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International Whaling Commission Meeting Ends on Sour Note Despite Some Positive Moves for Whales

ANCHORAGE, ALASKA – The 59th annual meeting of the International Whaling Commission (IWC) ended today with political wrangling and self-interest preventing significant developments for whale conservation.

"The meeting marked some advances for whales but they in no way match the level of threats facing the world’s whales, dolphins and porpoises today," said Gordon Shepherd, director of international policy for WWF-International. "Governments must stop grandstanding and get serious about establishing an organization capable of dealing with the real problems these species face."

The most dramatic moment came at the end of the meeting when the government of Japan, after numerous delays, withdrew its proposal for a quota of minke whales due to obvious lack of support, and stated its possible intention to leave the IWC. This threat, and its refusal to participate in a number of votes, contradicts its stated intention to turn the IWC into a constructive and effective organization.

"As governments disagree on the same issues over and again, more and more whales are being killed by governments exploiting loopholes in the moratorium against commercial whaling. This degrades the entire spirit of the convention" said Wendy Elliott of WWF International’s Global Species Program. "Time is running out for these species and for the IWC."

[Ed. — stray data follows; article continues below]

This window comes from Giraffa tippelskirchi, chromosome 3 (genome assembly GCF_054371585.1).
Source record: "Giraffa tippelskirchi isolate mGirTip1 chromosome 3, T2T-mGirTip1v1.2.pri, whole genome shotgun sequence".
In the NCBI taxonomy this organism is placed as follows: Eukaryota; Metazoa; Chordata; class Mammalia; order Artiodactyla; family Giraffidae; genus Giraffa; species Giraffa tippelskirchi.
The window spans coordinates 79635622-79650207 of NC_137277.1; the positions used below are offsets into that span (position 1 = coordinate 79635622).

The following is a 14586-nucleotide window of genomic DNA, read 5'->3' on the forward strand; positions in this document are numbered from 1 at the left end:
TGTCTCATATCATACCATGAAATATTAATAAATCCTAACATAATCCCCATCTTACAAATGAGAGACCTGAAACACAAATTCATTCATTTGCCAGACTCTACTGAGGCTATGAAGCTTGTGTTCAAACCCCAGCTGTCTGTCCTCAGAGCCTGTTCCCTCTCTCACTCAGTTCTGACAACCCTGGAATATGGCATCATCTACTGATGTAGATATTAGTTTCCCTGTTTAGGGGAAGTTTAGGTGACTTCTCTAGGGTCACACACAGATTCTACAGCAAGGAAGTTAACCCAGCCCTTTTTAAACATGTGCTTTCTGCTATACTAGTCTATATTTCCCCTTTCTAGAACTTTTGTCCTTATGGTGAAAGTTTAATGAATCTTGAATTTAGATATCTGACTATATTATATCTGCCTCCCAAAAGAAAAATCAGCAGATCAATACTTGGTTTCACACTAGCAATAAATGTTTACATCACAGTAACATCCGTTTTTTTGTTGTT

Positive steps for whales during the meeting included the IWC’s Scientific Committee committing to hold a workshop on climate change, an accelerating threat to cetaceans (whales, dolphins and porpoises). The commission also adopted a resolution by consensus urging strong action to save the critically endangered vaquita, a porpoise, in Mexico. This marks the first time a conservation resolution on a small cetacean was passed by consensus. In addition, strong statements were made against the proposal by the U.S. government to lease an area of critical habitat for the world’s most endangered whale population – the eastern North Pacific right whale – for oil and gas development.

"Governments like the U.S. that support whale conservation at the IWC must be consistent – it is critical that the U.S. reinstates the moratorium on oil and gas leasing in the habitat of the eastern North Pacific right whale," continued Elliott. "The vaquita resolution demonstrates that the IWC can deal with conservation. This organization obviously has the potential to help whales – now is the time to use it."


Known in the United States as World Wildlife Fund and recognized worldwide by its panda logo, WWF leads international efforts to protect endangered species and their habitats and to conserve the diversity of life on Earth. Now in its fifth decade, WWF, the global conservation organization, works in more than 100 countries around the world